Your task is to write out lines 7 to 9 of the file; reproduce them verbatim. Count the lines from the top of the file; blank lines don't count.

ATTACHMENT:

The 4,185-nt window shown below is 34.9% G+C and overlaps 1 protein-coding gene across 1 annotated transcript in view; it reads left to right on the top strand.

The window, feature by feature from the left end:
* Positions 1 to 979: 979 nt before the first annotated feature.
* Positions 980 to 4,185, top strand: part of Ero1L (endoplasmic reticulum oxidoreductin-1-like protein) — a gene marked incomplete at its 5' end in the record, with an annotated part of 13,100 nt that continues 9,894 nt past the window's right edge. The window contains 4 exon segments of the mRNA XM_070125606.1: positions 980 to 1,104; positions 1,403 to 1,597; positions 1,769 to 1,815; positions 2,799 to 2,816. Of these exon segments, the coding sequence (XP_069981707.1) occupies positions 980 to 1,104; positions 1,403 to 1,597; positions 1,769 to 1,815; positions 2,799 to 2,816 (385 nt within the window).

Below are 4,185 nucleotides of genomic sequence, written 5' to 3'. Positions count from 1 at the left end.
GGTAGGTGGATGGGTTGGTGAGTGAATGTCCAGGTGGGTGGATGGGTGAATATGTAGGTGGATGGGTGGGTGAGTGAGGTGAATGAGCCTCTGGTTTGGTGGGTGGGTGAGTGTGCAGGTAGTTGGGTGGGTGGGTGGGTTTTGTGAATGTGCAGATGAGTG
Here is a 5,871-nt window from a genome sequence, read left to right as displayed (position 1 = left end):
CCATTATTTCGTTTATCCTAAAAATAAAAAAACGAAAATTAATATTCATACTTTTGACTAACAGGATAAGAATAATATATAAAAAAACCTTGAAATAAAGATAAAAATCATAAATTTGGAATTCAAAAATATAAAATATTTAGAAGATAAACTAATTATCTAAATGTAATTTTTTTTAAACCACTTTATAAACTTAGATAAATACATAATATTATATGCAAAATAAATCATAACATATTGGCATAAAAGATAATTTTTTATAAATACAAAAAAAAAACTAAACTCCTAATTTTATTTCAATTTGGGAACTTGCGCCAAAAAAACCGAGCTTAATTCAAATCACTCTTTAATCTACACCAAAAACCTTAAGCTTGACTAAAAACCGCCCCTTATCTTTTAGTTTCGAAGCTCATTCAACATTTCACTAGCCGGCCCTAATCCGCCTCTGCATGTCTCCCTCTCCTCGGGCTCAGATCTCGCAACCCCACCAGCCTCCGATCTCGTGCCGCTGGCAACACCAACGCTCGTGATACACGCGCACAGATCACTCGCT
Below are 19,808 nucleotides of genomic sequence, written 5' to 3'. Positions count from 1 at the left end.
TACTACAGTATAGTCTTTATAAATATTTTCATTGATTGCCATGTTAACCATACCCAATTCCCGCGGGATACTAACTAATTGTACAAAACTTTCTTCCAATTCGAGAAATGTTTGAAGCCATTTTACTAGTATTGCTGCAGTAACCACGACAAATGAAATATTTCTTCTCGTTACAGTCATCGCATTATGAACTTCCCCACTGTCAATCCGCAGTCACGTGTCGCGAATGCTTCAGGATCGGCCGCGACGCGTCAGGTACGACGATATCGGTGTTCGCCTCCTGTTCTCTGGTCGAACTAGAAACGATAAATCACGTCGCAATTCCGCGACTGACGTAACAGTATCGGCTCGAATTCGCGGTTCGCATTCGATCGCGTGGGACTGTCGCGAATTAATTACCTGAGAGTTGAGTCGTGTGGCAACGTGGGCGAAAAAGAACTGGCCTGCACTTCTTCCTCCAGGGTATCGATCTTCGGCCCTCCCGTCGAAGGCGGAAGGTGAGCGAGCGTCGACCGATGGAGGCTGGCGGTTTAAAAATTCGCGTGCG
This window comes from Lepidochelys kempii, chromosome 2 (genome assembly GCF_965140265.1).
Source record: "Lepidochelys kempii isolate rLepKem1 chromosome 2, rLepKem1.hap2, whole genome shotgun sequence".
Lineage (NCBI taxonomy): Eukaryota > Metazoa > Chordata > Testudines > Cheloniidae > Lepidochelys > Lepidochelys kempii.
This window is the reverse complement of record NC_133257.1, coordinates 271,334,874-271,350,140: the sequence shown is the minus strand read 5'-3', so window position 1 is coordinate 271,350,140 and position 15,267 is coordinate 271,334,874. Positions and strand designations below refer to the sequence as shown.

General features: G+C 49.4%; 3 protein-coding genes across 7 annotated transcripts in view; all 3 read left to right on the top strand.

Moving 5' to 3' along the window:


Here is a 5,871-nt window from a genome sequence, read left to right as displayed (position 1 = left end):
CCATTATTTCGTTTATCCTAAAAATAAAAAAACGAAAATTAATATTCATACTTTTGACTAACAGGATAAGAATAATATATAAAAAAACCTTGAAATAAAGATAAAAATCATAAATTTGGAATTCAAAAATATAAAATATTTAGAAGATAAACTAATTATCTAAATGTAATTTTTTTTAAACCACTTTATAAACTTAGATAAATACATAATATTATATGCAAAATAAATCATAACATATTGGCATAAAAGATAATTTTTTATAAATACAAAAAAAAAACTAAACTCCTAATTTTATTTCAATTTGGGAACTTGCGCCAAAAAAACCGAGCTTAATTCAAATCACTCTTTAATCTACACCAAAAACCTTAAGCTTGACTAAAAACCGCCCCTTATCTTTTAGTTTCGAAGCTCATTCAACATTTCACTAGCCGGCCCTAATCCGCCTCTGCATGTCTCCCTCTCCTCGGGCTCAGATCTCGCAACCCCACCAGCCTCCGATCTCGTGCCGCTGGCAACACCAACGCTCGTGATACACGCGCACAGATCACTCGCT
Below are 19,808 nucleotides of genomic sequence, written 5' to 3'. Positions count from 1 at the left end.